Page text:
HOUSTON -- Some classes at the University of Houston are trading textbooks for comic books.
Dr. Krista Gehring is an associate professor of criminal justice at University of Houston Downtown.
She created a series of comics for her classes, called CrimComics, which explore the foundations of criminology.
She says the combination of stories and images can make complicated theories easier to understand.
“When you have students reading a text book, it’s just a bunch of words. Whereas when you’re reading a comic, there’s a lot of active reading happening,” said Gehring. “I’ve had students say I’ve read that comic twice, which you don’t really find students say hey I read that chapter twice. It was so good.”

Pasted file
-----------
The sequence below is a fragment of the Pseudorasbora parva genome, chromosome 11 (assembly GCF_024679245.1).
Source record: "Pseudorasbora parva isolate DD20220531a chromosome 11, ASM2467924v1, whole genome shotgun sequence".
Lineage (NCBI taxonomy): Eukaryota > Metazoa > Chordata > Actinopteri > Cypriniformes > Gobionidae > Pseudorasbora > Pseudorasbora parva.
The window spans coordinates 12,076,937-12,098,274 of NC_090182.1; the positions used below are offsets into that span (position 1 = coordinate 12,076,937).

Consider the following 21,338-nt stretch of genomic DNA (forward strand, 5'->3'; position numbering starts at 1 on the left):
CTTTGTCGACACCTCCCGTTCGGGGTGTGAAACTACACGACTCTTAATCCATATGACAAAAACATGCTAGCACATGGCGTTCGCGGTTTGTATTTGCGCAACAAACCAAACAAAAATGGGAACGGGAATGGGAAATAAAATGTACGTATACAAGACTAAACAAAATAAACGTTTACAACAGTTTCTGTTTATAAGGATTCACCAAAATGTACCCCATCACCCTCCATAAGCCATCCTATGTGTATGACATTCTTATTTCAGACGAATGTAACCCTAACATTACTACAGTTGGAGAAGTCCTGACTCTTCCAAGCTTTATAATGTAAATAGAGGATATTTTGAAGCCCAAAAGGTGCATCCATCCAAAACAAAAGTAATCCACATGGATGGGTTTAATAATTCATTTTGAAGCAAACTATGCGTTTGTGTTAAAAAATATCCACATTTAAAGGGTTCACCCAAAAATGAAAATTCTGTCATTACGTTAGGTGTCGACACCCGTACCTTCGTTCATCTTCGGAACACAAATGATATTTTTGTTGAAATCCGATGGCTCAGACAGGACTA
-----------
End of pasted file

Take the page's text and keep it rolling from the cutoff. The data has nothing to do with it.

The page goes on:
Using comics to explain complex issues is a growing trend in education.
Art students at UHD are telling stories about immigration, sexual harassment, and racism in a “Creating a Graphic Novel” class.
“I’m a very visual person, so I need to see the pictures and also relate it to the words,” said Brenda Chapa, a senior in the class. “You see that action or you see that movement and you’re like, that information is actually sticking to me a lot more than if I was to read a regular textbook.”
In Dr. Gehring’s classes, the comic books focus on specific criminology theories. They do not replace textbooks, they supplement them.
Five issues of CrimComics have already been published. The 6th issue will come out in December.
She hopes to put all the series together one day to create a full graphic novel.